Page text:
The central nervous system (CNS) harbors highly differentiated cells, such as neurons that are essential to coordinate the functions of complex organisms. This organ is partly protected by the blood-brain barrier (BBB) from toxic substances and pathogens carried in the bloodstream. Yet, neurotropic viruses can reach the CNS either by crossing the BBB after viremia, or by exploiting motile infected cells as Trojan horses, or by using axonal transport. Type I and type III interferons (IFNs) are cytokines that are critical to control early steps of viral infections. Deficiencies in the IFN pathway have been associated with fatal viral encephalitis both in humans and mice. Therefore, the IFN system provides an essential protection of the CNS against viral infections. Yet, basal activity of the IFN system appears to be low within the CNS, likely owing to the toxicity of IFN to this organ. Moreover, after viral infection, neurons and oligodendrocytes were reported to be relatively poor IFN producers and appear to keep some susceptibility to neurotropic viruses, even in the presence of IFN. This review addresses some trends and recent developments concerning the role of type I and type III IFNs in: i) preventing neuroinvasion and infection of CNS cells; ii) the identity of IFN-producing cells in the CNS; iii) the antiviral activity of ISGs; and iv) the activity of viral proteins of neurotropic viruses that target the IFN pathway.

  18. Antiviral Type I and Type III Interferon Responses in the Central Nervous System

    Directory of Open Access Journals (Sweden)

    Thomas Michiels

    2013-03-01

    Full Text Available The central nervous system (CNS harbors highly differentiated cells, such as neurons that are essential to coordinate the functions of complex organisms. This organ is partly protected by the blood-brain barrier (BBB from toxic substances and pathogens carried in the bloodstream. Yet, neurotropic viruses can reach the CNS either by crossing the BBB after viremia, or by exploiting motile infected cells as Trojan horses, or by using axonal transport. Type I and type III interferons (IFNs are cytokines that are critical to control early steps of viral infections. Deficiencies in the IFN pathway have been associated with fatal viral encephalitis both in humans and mice. Therefore, the IFN system provides an essential protection of the CNS against viral infections. Yet, basal activity of the IFN system appears to be low within the CNS, likely owing to the toxicity of IFN to this organ. Moreover, after viral infection, neurons and oligodendrocytes were reported to be relatively poor IFN producers and appear to keep some susceptibility to neurotropic viruses, even in the presence of IFN. This review addresses some trends and recent developments concerning the role of type I and type III IFNs in: i preventing neuroinvasion and infection of CNS cells; ii the identity of IFN-producing cells in the CNS; iii the antiviral activity of ISGs; and iv the activity of viral proteins of neurotropic viruses that target the IFN pathway.

  19. Global variations and time trends in the prevalence of childhood myopia, a systematic review and quantitative meta-analysis:implications for aetiology and early prevention

    OpenAIRE

    Rudnicka, Alicja R.; Kapetanakis, Venediktos V.; Wathern, Andrea K.; Logan, Nicola S.; Gilmartin, Bernard; Whincup, Peter H.; Cook, Derek G.; Owen, Christopher G.

    2016-01-01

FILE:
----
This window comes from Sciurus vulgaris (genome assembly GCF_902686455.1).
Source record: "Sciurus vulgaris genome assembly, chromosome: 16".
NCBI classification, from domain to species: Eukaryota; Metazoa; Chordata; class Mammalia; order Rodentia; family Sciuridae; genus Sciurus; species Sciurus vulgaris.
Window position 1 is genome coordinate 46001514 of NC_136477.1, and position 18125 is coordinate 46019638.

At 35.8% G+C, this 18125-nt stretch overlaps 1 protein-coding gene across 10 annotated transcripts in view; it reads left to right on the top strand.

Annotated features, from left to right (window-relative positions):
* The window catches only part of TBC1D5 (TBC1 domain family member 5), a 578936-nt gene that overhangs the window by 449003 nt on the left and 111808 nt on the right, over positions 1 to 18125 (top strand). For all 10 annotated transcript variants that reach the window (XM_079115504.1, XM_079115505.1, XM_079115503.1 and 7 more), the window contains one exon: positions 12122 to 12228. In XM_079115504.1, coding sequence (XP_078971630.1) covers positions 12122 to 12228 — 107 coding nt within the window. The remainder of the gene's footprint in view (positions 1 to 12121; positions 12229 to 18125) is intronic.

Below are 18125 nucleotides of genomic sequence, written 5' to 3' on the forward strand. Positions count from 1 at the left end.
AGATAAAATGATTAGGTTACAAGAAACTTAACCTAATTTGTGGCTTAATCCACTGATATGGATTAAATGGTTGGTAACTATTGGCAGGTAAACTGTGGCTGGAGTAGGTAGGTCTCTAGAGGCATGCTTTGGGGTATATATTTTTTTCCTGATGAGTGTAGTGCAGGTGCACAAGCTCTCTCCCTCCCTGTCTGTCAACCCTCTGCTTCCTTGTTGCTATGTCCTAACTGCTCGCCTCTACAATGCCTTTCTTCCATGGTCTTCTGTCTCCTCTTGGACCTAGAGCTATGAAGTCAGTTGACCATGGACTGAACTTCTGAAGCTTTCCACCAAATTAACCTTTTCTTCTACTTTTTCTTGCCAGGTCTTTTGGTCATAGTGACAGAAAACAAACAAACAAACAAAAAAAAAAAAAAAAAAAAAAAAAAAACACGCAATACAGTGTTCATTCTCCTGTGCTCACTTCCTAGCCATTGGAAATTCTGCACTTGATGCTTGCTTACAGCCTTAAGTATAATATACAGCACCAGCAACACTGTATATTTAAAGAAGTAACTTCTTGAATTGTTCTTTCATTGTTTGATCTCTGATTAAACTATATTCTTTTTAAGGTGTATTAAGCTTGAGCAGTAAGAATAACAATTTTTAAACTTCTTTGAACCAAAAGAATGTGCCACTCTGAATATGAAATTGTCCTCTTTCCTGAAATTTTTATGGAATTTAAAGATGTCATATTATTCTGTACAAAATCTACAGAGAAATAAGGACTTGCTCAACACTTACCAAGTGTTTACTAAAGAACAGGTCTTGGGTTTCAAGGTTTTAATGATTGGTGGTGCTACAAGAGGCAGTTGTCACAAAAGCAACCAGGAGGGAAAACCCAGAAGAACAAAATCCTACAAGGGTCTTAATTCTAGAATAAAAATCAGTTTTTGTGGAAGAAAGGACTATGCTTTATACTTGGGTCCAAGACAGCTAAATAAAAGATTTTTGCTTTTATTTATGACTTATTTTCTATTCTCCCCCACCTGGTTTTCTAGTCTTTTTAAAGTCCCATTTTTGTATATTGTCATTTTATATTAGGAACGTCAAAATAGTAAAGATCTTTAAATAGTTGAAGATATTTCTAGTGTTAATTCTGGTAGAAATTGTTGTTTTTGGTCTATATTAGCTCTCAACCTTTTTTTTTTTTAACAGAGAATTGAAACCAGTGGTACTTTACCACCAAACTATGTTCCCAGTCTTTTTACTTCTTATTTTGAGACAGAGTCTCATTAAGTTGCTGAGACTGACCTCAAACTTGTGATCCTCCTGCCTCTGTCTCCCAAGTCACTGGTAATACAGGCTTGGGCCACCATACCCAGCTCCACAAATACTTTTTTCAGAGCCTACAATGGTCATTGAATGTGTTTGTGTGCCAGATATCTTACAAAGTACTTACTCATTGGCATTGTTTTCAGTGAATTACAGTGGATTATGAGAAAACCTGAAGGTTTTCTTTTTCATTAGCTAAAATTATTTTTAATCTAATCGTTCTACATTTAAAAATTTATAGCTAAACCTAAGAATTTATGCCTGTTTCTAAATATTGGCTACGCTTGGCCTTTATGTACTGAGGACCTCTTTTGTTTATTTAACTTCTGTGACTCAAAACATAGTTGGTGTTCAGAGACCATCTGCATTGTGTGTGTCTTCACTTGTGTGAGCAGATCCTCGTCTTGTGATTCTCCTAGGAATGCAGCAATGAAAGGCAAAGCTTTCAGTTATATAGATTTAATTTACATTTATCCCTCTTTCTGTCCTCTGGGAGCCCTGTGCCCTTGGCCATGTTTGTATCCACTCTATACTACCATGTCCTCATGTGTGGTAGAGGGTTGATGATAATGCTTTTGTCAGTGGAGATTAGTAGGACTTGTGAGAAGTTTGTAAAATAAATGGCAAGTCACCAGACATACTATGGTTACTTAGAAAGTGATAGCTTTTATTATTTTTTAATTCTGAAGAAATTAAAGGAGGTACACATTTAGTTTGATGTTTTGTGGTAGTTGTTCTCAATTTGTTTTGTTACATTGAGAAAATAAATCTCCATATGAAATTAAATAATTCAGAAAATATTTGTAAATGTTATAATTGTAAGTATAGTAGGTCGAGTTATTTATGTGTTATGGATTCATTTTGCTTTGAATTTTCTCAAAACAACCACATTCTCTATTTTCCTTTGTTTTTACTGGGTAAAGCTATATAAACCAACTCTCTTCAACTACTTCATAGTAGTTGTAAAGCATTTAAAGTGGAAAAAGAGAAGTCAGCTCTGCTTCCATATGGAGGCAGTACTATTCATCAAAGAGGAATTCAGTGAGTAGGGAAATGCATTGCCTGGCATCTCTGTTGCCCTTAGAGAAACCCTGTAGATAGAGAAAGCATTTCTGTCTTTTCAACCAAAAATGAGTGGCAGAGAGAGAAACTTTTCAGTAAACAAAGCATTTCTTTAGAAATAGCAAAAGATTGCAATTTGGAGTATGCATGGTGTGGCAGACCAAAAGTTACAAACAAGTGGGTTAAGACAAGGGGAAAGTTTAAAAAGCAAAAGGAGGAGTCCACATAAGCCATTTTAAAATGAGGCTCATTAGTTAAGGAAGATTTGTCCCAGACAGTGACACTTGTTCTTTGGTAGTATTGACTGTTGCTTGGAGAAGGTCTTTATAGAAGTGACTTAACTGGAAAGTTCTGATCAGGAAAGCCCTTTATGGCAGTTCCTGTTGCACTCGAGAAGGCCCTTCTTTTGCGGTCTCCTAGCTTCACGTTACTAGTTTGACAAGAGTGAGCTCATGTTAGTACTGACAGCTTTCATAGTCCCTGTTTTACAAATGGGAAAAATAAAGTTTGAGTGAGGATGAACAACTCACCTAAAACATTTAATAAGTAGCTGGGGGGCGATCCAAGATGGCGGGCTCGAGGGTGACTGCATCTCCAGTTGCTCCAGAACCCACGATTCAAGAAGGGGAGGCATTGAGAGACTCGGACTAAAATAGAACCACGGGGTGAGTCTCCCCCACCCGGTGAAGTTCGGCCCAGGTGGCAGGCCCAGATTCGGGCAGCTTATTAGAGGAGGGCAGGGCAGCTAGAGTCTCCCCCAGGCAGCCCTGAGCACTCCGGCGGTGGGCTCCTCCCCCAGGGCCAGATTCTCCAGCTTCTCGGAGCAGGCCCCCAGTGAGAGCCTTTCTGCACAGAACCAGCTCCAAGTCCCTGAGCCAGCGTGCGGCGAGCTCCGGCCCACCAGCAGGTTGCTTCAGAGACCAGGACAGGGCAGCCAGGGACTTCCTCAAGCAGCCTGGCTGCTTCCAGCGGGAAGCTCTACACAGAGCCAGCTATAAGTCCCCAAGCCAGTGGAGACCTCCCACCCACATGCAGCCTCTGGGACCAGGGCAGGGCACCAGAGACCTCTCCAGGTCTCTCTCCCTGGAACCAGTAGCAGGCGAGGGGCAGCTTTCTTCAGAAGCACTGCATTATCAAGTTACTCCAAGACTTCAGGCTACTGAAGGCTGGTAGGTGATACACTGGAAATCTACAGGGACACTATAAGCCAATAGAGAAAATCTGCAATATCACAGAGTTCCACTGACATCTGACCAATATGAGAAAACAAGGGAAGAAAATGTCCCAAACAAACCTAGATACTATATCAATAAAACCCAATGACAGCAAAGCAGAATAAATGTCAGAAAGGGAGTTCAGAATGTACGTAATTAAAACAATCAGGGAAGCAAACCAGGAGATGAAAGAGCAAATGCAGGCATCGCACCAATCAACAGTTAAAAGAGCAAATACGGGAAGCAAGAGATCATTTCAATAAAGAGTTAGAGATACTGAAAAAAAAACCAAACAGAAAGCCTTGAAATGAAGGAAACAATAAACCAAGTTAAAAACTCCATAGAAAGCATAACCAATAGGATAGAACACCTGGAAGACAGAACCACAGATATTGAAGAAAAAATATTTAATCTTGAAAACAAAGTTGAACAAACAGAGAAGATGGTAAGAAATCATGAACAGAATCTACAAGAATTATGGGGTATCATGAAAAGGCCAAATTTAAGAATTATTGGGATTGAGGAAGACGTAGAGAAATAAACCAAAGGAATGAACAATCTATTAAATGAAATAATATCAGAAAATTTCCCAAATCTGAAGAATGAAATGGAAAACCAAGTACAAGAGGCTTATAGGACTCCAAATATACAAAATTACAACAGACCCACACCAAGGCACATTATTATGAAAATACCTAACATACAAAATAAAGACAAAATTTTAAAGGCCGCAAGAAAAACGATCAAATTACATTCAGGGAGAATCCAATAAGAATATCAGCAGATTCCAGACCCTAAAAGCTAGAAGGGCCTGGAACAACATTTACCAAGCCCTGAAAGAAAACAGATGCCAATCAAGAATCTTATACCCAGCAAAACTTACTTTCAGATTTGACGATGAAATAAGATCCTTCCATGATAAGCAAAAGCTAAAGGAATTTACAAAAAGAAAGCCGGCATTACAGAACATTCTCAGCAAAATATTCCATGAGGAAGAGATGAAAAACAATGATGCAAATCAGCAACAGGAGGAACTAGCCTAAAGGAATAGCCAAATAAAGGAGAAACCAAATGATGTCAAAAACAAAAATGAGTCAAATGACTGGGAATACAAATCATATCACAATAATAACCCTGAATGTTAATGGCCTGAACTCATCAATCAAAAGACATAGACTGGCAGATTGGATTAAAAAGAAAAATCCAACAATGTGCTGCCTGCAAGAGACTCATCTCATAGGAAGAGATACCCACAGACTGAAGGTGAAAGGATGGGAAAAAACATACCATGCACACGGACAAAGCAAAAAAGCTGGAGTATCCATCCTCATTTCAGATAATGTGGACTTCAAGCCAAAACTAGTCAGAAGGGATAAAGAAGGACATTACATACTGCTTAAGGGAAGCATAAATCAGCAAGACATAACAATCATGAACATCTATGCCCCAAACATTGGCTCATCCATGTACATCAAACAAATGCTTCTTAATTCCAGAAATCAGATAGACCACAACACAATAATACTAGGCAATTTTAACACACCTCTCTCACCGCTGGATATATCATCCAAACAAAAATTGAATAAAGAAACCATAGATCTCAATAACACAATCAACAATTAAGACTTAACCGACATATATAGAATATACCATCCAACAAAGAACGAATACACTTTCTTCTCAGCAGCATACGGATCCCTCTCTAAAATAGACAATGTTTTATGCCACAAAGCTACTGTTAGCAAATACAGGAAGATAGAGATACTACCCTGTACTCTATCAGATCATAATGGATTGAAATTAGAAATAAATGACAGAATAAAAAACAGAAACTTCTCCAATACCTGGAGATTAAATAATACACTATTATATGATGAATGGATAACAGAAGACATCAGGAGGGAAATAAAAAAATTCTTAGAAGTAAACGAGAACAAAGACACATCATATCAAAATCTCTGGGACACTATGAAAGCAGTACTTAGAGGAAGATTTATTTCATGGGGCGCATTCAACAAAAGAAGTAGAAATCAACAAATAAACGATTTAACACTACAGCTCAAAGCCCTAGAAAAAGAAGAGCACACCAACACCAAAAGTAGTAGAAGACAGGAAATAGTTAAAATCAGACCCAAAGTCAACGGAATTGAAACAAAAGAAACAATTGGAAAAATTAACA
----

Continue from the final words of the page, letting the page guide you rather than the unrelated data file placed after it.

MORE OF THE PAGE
The aim of this review was to quantify the global variation in childhood myopia prevalence over time taking account of demographic and study design factors. A systematic review identified population-based surveys with estimates of childhood myopia prevalence published by February 2015. Multilevel binomial logistic regression of log odds of myopia was used to examine the association with age, gender, urban versus rural setting and survey year, among populations of different ethnic origins, adj...

  20. Positron emission tomography (PET) and magnetic resonance imaging (MRI) for the assessment of axillary lymph node metastases in early breast cancer: systematic review and economic evaluation.

    Science.gov (United States)

    Cooper, K L; Meng, Y; Harnan, S; Ward, S E; Fitzgerald, P; Papaioannou, D; Wyld, L; Ingram, C; Wilkinson, I D; Lorenz, E

    2011-01-01

    Breast cancer is the most common type of cancer in women. Evaluation of axillary lymph node metastases is important for breast cancer staging and treatment planning. To evaluate the diagnostic accuracy, cost-effectiveness and effect on patient outcomes of positron emission tomography (PET), with or without computed tomography (CT), and magnetic resonance imaging (MRI) in the evaluation of axillary lymph node metastases in patients with newly diagnosed early-stage breast cancer. A systematic review of literature and an economic evaluation were carried out. Key databases (including MEDLINE, EMBASE and nine others) plus research registers and conference proceedings were searched for relevant studies up to April 2009. A decision-analytical model was developed to determine cost-effectiveness in the UK. One reviewer assessed titles and abstracts of studies identified by the search strategy, obtained the full text of relevant papers and screened them against inclusion criteria. Data from included studies were extracted by one reviewer using a standardised data extraction form and checked by a second reviewer. Discrepancies were resolved by discussion. Quality of included studies was assessed using the quality assessment of diagnostic accuracy studies (QUADAS) checklist, applied by one reviewer and checked by a second. Forty-five citations relating to 35 studies were included in the clinical effectiveness review: 26 studies of PET and nine studies of MRI. Two studies were included in the cost-effectiveness review: one of PET and one of MRI. Of the seven studies evaluating PET/CT (n = 862), the mean sensitivity was 56% [95% confidence interval (CI) 44% to 67%] and mean specificity 96% (95% CI 90% to 99%). Of the 19 studies evaluating PET only (n = 1729), the mean sensitivity was 66% (95% CI 50% to 79%) and mean specificity 93% (95% CI 89% to 96%). PET performed less well for small metastases; the mean sensitivity was 11% (95% CI 5% to 22%) for micrometastases (≤ 2 mm